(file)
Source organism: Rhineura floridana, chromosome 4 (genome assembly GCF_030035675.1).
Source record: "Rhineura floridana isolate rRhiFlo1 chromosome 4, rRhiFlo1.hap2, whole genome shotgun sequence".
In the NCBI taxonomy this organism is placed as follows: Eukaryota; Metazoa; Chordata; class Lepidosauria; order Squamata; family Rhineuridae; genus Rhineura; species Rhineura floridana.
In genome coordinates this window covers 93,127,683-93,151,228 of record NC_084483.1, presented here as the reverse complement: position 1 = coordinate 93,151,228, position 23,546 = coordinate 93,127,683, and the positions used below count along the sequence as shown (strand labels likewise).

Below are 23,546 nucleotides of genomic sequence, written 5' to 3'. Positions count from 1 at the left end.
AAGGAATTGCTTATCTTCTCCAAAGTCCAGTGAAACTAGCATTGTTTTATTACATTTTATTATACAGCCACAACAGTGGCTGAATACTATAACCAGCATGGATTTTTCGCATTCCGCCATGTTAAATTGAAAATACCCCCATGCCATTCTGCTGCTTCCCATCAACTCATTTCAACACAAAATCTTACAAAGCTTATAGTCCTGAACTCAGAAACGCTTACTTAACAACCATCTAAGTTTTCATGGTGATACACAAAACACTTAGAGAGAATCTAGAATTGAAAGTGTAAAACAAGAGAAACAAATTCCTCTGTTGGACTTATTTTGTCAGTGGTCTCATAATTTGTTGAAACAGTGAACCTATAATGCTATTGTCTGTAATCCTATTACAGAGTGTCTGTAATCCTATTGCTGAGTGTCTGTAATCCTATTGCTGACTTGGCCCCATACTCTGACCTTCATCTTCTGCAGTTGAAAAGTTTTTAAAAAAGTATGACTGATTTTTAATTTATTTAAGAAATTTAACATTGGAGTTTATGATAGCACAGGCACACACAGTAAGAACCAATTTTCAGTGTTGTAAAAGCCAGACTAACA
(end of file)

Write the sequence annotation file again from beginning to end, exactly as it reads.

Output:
Source organism: Rhineura floridana, chromosome 4 (genome assembly GCF_030035675.1).
Source record: "Rhineura floridana isolate rRhiFlo1 chromosome 4, rRhiFlo1.hap2, whole genome shotgun sequence".
In the NCBI taxonomy this organism is placed as follows: Eukaryota; Metazoa; Chordata; class Lepidosauria; order Squamata; family Rhineuridae; genus Rhineura; species Rhineura floridana.
In genome coordinates this window covers 93,127,683-93,151,228 of record NC_084483.1, presented here as the reverse complement: position 1 = coordinate 93,151,228, position 23,546 = coordinate 93,127,683, and the positions used below count along the sequence as shown (strand labels likewise).

Below are 23,546 nucleotides of genomic sequence, written 5' to 3'. Positions count from 1 at the left end.
AAGGAATTGCTTATCTTCTCCAAAGTCCAGTGAAACTAGCATTGTTTTATTACATTTTATTATACAGCCACAACAGTGGCTGAATACTATAACCAGCATGGATTTTTCGCATTCCGCCATGTTAAATTGAAAATACCCCCATGCCATTCTGCTGCTTCCCATCAACTCATTTCAACACAAAATCTTACAAAGCTTATAGTCCTGAACTCAGAAACGCTTACTTAACAACCATCTAAGTTTTCATGGTGATACACAAAACACTTAGAGAGAATCTAGAATTGAAAGTGTAAAACAAGAGAAACAAATTCCTCTGTTGGACTTATTTTGTCAGTGGTCTCATAATTTGTTGAAACAGTGAACCTATAATGCTATTGTCTGTAATCCTATTACAGAGTGTCTGTAATCCTATTGCTGAGTGTCTGTAATCCTATTGCTGACTTGGCCCCATACTCTGACCTTCATCTTCTGCAGTTGAAAAGTTTTTAAAAAAGTATGACTGATTTTTAATTTATTTAAGAAATTTAACATTGGAGTTTATGATAGCACAGGCACACACAGTAAGAACCAATTTTCAGTGTTGTAAAAGCCAGACTAACA